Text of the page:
Whoever's doing the White House marketing strategy is doing a bang-up job lately, using a humorous, tongue-in-cheek approach to pitch Obamacare to a youthful, upwardly mobile demographic.
Earlier this week, President Obama's punchy guest appearance on the online faux-talk show Between Two Ferns, hosted by comedian Zach Galifianakis, gave a big traffic bump to Healthcare.gov. The interview, in which the President encouraged viewers to enroll for health coverage through the site--"it works great"--was posted to the Funny or Die website on Tuesday morning. Tuesday's traffic to Healthcare.gov was up almost 40 percent compared to the day before. It's too early to know yet, but supposedly--hopefully--many of these visitors are precisely the "young invincibles" (Galifianakis: "Young invisibles? That's impossible") whose participation in the healthcare market is key to making the economics of Obamacare work.
Then today, the White House kicked off a new campaign, called Geeks Get Covered, with a ready made hashtag (#geeksgetcovered) and a one-minute YouTube video in which a young, diverse bunch of "geeks" employed at the White House Office of Science and Technology Policy share reasons why their fellow geeks should get covered.
"America's full of geeks, and that's a good thing," says Ryan Panchadsaram, senior advisor to the chief technology officer Todd Park, in the video. The ad's definition of "geek" is broadly inclusive, with shout-outs to entrepreneurs, inventors, heads of tech startups, scientists, researchers, engineers, app developers, coders, and freelance web designers. What these drivers of the economy need to succeed is "the freedom and security to keep innovating, and that means not worrying about access to affordable health care."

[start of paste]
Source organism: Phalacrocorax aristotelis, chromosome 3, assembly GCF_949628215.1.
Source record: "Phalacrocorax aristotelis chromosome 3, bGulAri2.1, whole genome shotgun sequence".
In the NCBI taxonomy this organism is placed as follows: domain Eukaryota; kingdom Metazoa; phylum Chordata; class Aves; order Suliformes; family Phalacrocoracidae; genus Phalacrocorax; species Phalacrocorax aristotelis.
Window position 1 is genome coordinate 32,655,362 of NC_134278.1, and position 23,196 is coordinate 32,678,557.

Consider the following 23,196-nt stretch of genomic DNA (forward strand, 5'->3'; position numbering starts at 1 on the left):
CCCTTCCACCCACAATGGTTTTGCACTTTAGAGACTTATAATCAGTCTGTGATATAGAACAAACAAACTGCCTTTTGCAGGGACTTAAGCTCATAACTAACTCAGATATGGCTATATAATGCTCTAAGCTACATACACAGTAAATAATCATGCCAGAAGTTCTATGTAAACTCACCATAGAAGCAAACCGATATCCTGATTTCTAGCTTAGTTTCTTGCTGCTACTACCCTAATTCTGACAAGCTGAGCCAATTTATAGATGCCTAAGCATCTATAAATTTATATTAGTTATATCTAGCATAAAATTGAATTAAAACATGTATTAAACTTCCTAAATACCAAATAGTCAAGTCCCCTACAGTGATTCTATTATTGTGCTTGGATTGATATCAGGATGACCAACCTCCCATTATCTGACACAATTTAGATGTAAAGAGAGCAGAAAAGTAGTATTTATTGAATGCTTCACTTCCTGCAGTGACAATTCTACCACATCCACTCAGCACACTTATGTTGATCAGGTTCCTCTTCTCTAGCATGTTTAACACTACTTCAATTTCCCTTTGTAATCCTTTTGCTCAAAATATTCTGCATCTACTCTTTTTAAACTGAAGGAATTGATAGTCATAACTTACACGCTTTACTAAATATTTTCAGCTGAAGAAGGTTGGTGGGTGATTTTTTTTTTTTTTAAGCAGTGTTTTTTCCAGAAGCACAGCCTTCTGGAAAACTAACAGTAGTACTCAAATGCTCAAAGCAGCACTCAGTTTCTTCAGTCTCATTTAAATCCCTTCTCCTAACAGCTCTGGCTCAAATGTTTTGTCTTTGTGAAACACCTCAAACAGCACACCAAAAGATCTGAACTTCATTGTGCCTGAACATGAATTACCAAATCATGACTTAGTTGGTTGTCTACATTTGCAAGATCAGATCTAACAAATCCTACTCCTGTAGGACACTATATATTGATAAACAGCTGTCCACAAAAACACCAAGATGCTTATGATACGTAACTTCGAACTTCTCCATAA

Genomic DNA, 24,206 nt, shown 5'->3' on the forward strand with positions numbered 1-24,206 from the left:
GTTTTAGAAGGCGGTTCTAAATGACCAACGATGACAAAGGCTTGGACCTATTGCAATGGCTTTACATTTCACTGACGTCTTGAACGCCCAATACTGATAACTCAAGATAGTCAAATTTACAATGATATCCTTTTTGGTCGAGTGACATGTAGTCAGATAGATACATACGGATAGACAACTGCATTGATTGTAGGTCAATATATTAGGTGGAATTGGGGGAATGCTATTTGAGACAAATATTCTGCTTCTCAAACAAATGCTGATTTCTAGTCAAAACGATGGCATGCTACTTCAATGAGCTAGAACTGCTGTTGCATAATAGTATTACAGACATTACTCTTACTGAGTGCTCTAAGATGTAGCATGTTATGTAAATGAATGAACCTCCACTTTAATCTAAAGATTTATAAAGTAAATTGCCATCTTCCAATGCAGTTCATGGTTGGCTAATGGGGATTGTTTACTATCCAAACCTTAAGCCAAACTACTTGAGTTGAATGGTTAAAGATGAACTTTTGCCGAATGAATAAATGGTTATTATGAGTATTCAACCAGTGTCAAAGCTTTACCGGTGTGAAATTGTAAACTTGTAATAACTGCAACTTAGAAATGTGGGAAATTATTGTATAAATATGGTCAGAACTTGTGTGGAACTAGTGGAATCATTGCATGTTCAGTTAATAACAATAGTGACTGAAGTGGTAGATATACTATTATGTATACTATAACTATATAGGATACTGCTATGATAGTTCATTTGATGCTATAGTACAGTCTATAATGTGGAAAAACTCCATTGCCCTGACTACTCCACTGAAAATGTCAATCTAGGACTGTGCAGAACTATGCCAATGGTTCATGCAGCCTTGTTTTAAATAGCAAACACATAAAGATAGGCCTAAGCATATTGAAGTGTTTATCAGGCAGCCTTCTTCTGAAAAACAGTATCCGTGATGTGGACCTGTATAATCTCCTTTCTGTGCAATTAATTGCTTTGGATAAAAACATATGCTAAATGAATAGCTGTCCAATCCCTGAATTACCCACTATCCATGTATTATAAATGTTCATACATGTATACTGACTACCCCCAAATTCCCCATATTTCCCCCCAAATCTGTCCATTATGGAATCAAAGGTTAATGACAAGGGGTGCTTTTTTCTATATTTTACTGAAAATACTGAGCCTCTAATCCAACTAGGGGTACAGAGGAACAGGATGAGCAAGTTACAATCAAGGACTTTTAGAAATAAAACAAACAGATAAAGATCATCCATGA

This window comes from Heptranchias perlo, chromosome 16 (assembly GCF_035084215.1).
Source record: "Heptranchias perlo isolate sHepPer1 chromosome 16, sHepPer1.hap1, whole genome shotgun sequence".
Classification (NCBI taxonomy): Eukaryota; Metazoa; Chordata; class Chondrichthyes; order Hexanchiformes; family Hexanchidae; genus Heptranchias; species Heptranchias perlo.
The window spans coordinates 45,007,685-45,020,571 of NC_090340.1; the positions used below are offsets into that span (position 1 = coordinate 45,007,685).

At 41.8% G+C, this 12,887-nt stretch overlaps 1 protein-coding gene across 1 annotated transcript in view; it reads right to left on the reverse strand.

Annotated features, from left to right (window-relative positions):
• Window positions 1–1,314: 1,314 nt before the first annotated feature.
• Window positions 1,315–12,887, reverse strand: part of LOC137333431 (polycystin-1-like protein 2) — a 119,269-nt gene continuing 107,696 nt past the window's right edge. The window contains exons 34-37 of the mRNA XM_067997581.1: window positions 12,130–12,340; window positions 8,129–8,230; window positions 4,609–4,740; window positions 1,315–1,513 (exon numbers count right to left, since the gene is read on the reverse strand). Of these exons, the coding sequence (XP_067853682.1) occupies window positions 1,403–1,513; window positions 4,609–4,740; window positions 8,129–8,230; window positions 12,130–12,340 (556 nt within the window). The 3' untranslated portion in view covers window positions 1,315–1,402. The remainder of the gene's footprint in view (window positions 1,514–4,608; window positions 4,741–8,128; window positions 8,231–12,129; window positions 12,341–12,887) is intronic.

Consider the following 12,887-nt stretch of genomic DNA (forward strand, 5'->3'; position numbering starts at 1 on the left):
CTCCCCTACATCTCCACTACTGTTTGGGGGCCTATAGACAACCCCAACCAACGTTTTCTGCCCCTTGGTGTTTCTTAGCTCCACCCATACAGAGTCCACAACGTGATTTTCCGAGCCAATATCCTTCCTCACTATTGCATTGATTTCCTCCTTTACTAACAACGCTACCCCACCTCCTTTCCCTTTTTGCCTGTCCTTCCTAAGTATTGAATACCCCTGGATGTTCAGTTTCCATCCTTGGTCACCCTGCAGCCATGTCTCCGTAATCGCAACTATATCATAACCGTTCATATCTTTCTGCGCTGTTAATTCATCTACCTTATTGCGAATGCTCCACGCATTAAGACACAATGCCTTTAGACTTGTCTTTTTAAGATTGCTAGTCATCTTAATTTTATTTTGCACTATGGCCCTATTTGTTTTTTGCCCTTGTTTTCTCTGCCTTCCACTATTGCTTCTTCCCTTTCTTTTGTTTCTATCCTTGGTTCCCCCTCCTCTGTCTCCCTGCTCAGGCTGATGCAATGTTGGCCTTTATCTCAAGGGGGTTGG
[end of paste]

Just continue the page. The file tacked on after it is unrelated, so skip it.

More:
In a message announcing the Geeks Get Covered campaign on the White House website, Todd Park gets even more specific about the benefits of this "security," including the ability for innovators to "pursue their dreams without fear of losing coverage or worrying that a preexisting condition or new illness will bankrupt their families." And he cites a Robert Wood Johnson Foundation study that predicts the number of self-employed Americans will be 1.5 million higher in 2014 because the Affordable Care Act makes it easier to go it alone.
According to the National Association for the Self-Employed, nearly 78 percent of U.S. small businesses are solo entrepreneurs. The Census Bureau's annual tally of "nonemployer businesses," taken from tax return data, shows about 20 million of these solo-businesses in 2011. "Geeks" make up a significant share of the self-employed: the number of independent web developers has roughly doubled in the past 10 years, according to analysis by Economic Modeling Specialists Inc. Other free-agent categories on the rise include scientists, human resources specialists, computer and IT managers, editors and technical writers, and market research analysts.
Whether the latest charm offensive from the White House can go viral with this grab bag of geeks remains to be seen. But successfully wooing this influential and relatively affluent demographic could go a long way to ensuring Obamacare's ultimate success.